We wake up at 5AM and I am energized from 10 hours of sleep. Today we ford the Black River, possibly a lot of times. Or do we ford the Black River? We really don’t know. The water could be too wild, or too high, and then we’ll have to take the alternate. Absolutely nothing can be known in section six right up until we get there. Each morning, I read the day’s data book dutifully, but I know I can’t count on absolutes anymore. I still hope for 20ish miles of hiking a day but….I also don’t hold my breath.
Carrot and I spend one anticipatory mile hiking along the dirt roads that frame the banks of the river. The water is rushing sometimes, and other times calm, which is encouraging. It is indeed black, beautiful dark water of indeterminate depth. We hear the rocks on the bottom are slippery.
We debate how we will do this. Shorts? Pants? Definitely shoes, as it’s too much effort to take them on and off nine times. It is very cold out, but eventually we decide to preserve our pants. We only have the tiniest pile to keep us warm, and we need to ensure that no matter how long the day goes, we have dry layers to retire to.
Carrot goes first, hooting and whistling through the cold. She’s so brave about cold, usually. Happy to jump into water I wouldn’t even consider on account of the temperature. I step into thigh high water, sliding my feet over slick mossy rock. I lean heavily on my poles, desperately hoping I don’t slip. I’m pretty clumsy. I almost think I probably will fall, at some point.
Halfway through the ford my toes turn to pins and needles, a thousand tiny pointed pains. Something inside of me says to cry, but what at? The cold? My feet? I am not sad, I’m just….confused. My body wants to burble up and release. What is happening and why?
We exit the water and pick up our speed along the river again, lifting ourselves over blowdowns and doing our best to avoid the thousands of thorny plants that grab us as we go. My feet are hot now, burning with the contrast of the air (which couldn’t be more than 45 degrees) and the water (which is much colder than that).
We start to ford again, this time with a river much wider. Again, my toes go to pins and needles instantly and this time my calves seize. My legs feel like lead, heavy and hard to move, my feet disconnected from me. My instinct is to stop moving, curl in a ball to find warmth right in the middle of the water. It is in this moment that I know I won’t be doing the nine fords. Each one is said to get wider and deeper then the next and there’s an alternate route! Why not take the alternate route? This doesn’t feel safe.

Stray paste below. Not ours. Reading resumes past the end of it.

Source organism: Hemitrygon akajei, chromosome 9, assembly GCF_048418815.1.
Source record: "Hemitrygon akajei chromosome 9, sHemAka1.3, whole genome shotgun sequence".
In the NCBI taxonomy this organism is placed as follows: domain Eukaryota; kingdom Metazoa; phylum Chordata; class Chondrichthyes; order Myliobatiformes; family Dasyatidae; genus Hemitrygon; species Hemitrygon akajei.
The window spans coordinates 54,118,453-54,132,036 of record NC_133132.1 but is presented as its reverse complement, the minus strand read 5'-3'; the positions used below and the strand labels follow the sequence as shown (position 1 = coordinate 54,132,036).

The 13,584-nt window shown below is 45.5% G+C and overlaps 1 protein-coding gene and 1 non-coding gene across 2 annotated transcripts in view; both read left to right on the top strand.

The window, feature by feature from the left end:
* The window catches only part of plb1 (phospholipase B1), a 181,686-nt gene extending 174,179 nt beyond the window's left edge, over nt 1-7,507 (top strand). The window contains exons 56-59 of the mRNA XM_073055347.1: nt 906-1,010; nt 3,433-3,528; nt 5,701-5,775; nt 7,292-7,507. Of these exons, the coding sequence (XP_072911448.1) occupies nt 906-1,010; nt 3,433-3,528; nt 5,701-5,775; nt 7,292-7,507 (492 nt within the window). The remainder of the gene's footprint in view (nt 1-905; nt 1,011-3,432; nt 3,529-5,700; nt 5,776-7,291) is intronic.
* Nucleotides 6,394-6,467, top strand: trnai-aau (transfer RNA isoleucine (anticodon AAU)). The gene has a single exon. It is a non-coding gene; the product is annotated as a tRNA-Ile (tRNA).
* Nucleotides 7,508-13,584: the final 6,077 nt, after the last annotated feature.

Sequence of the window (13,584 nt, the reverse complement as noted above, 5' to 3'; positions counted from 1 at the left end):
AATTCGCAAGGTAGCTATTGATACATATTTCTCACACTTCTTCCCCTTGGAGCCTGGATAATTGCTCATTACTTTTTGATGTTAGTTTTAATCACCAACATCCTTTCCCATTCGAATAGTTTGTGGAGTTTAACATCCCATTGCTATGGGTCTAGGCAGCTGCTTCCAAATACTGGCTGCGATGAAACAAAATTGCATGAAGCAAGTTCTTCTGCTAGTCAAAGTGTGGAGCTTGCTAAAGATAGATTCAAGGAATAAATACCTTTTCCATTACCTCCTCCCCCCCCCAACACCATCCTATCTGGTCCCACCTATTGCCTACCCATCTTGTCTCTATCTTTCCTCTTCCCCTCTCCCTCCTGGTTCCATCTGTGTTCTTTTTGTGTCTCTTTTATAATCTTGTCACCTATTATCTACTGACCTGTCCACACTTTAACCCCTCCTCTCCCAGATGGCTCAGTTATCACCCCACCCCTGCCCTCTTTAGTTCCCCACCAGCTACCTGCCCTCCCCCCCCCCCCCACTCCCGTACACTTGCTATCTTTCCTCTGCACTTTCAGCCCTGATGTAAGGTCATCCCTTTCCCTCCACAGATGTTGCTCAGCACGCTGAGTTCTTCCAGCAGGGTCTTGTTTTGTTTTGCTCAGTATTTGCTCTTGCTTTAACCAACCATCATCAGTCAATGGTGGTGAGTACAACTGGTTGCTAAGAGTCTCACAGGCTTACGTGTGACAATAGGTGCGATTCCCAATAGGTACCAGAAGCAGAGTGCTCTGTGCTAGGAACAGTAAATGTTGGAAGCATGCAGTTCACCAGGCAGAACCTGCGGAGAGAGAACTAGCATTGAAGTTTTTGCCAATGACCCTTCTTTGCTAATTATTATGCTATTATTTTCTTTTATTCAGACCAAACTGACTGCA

We find the next Black River crossing. We need to look at the water, we have to know we aren’t giving up too soon. We arrive at the point where our river conflates with another and it’s roiling. Okay, okay, okay, we say. We’ll take the alternate.
We steeply cut cross country swaths up and up and up. It rains at first, and then the rain turns to snow. Thorns grab and tear at our exposed skin. I slip a little in the sleet. This is really the path to the alternate?! The eroded nothingness into the flurried heavens?! Yes. Yes it is.
We hit a road, a straightforward and gently graded dirt path that leads right to the next thing. I am grateful for this road all the way to lunch. We are good on actual trail and road, can walk “fast”, whatever that means. I listen to my book (Where the Crawdads Sing; it continues to be incredible) and the weather weaves. Sun then rain then sun then rain. We take a side trail into Fish Creek and set up the tent, just in case. No matter what, in here we’ll be dry.
We silently eat chips and cookies and bars. Outside, it rains. The rain turns to hail and I turn to Carrot, looking her square in the eye:
“If all else fails we could just stay in this tent, braid one another’s hair, listen to an audiobook, and wait to die” I say, and then we can’t stop laughing. This weather, man!!!! It’s trolling us.
Our break alarm goes off, we gather up two liters of water, and start another cross country climb away from the creek. There are downed trees, one thousand downed trees of all sizes to step over, move around, crawl under, and straddle. It’s steep going, eroded going, no trail at all going— once again. I grasp at burned tree branch and step on tussocks to make my way, and just like that, I’m at another road. A blessedly simple thing to walk.
My shoes have been wet all day, and my toes haven’t made it back to normal since the river crossings. I try to walk as fast as I can for warmth and it works everywhere except my feet. The straight forward nature of the dirt road makes me feel like I am flying, though. It turns out my toes can be numb and I can still walk.
Our road walk ends, and Carrot and I find one another before setting out on our final miles. Our plan is to traverse through another stretch of eroded blowdown trail, find a spot without too many dying trees, get some water and camp. We walk as fast as we can, wind roaring and burned trees creaking, threatening to fall. Eventually, we find a secret plateau, one tiny sliver of space where if a tree fell, it’d most likely miss us all together.
As soon as we set up our shelter and crawl inside, the sky releases and it pours. I eat my dinner beans from inside my quilt and burrow down as hard as I can.
Please universe I pray. Keep us dry in the tent tonight.
📍The Mogollon Rim trail is on Yavapai, Western Apache, Hopi and Hohokum land. I am a grateful guest